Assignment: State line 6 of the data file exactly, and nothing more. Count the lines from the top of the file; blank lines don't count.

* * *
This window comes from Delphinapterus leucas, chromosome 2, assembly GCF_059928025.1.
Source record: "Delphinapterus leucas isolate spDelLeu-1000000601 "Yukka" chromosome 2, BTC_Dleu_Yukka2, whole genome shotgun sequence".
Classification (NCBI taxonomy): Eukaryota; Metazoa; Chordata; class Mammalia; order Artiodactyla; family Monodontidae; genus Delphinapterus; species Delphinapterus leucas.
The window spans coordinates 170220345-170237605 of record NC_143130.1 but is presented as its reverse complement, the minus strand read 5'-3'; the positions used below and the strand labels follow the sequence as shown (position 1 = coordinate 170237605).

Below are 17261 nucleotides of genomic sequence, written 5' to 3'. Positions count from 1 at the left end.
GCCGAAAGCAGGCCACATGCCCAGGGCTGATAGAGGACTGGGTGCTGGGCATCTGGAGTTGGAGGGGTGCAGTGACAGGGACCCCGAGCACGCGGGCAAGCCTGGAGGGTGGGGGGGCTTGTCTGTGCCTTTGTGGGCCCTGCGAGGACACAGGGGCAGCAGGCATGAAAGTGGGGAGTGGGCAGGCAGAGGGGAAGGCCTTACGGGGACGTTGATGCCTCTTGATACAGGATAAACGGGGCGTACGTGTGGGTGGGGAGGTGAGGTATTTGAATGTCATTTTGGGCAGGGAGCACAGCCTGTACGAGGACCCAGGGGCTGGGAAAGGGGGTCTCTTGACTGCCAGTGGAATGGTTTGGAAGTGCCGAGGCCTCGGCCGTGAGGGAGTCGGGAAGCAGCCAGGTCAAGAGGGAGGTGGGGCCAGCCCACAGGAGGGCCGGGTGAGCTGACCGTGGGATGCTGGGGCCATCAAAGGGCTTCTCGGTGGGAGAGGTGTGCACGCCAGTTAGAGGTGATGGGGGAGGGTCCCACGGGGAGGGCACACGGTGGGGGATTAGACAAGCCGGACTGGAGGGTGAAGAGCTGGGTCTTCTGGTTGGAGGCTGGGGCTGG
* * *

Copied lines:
GCCGAAAGCAGGCCACATGCCCAGGGCTGATAGAGGACTGGGTGCTGGGCATCTGGAGTTGGAGGGGTGCAGTGACAGGGACCCCGAGCACGCGGGCAAGCCTGGAGGGTGGGGGGGCTTGTCTGTGCCTTTGTGGGCCCTGCGAGGACACAGGGGCAGCAGGCATGAAAGTGGGGAGTGGGCAGGCAGAGGGGAAGGCCTTACGGGGACGTTGATGCCTCTTGATACAGGATAAACGGGGCGTACGTGTGGGTGGGGAGGTGAGGTATTTGAATGTCATTTTGGGCAGGGAGCACAGCCTGTACGAGGACCCAGGGGCTGGGAAAGGGGGTCTCTTGACTGCCAGTGGAATGGTTTGGAAGTGCCGAGGCCTCGGCCGTGAGGGAGTCGGGAAGCAGCCAGGTCAAGAGGGAGGTGGGGCCAGCCCACAGGAGGGCCGGGTGAGCTGACCGTGGGATGCTGGGGCCATCAAAGGGCTTCTCGGTGGGAGAGGTGTGCACGCCAGTTAGAGGTGATGGGGGAGGGTCCCACGGGGAGGGCACACGGTGGGGGATTAGACAAGCCGGACTGGAGGGTGAAGAGCTGGGTCTTCTGGTTGGAGGCTGGGGCTGG